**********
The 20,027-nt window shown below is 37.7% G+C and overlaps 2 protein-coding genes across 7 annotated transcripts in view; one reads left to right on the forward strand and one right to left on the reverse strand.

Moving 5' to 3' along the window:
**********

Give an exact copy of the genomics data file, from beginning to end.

The 20,027-nt window shown below is 37.7% G+C and overlaps 2 protein-coding genes across 7 annotated transcripts in view; one reads left to right on the forward strand and one right to left on the reverse strand.

Moving 5' to 3' along the window: